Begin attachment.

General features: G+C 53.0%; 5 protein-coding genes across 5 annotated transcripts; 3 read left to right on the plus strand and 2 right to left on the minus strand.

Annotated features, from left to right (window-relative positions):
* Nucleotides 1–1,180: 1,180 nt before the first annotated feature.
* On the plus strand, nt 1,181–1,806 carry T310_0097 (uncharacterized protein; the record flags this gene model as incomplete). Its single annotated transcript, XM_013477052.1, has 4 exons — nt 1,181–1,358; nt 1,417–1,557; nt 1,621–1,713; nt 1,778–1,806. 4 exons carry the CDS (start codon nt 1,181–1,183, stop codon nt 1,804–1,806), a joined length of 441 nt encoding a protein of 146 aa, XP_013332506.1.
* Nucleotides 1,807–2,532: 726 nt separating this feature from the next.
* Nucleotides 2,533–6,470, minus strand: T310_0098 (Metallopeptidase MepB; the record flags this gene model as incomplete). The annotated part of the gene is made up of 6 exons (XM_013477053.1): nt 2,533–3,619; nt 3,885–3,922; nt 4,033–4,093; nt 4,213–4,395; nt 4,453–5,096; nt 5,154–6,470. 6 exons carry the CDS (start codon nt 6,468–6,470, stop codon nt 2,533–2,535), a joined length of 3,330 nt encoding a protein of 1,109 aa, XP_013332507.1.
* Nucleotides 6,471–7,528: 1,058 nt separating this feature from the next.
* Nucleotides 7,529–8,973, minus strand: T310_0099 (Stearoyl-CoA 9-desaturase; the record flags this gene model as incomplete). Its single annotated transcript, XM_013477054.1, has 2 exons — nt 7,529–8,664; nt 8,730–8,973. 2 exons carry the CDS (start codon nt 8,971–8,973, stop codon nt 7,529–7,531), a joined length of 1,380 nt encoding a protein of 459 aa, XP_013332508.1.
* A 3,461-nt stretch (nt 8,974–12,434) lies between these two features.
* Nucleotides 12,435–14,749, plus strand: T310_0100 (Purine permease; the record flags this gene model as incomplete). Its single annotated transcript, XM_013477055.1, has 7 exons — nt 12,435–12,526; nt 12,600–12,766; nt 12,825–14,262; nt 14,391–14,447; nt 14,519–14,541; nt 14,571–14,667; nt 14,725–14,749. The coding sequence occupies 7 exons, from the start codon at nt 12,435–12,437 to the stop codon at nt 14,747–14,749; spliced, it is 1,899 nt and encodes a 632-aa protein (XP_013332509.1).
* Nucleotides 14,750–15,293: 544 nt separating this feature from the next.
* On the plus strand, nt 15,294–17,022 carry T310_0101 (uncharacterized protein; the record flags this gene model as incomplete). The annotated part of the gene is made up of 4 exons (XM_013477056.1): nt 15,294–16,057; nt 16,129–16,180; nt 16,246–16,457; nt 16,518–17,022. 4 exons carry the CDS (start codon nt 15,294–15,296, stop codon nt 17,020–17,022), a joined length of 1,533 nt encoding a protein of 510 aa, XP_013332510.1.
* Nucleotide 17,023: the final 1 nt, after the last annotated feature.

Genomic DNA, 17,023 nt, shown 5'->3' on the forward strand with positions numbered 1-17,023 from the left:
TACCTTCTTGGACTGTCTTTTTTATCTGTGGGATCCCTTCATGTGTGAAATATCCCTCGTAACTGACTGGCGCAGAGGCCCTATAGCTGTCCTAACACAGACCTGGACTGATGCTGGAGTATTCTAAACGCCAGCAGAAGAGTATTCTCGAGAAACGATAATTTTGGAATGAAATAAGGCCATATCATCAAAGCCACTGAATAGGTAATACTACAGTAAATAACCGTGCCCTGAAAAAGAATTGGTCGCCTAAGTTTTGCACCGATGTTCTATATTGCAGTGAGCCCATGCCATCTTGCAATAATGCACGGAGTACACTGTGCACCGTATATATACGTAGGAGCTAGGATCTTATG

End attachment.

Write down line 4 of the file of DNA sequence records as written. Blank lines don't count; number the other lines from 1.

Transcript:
* On the plus strand, nt 1,181–1,806 carry T310_0097 (uncharacterized protein; the record flags this gene model as incomplete). Its single annotated transcript, XM_013477052.1, has 4 exons — nt 1,181–1,358; nt 1,417–1,557; nt 1,621–1,713; nt 1,778–1,806. 4 exons carry the CDS (start codon nt 1,181–1,183, stop codon nt 1,804–1,806), a joined length of 441 nt encoding a protein of 146 aa, XP_013332506.1.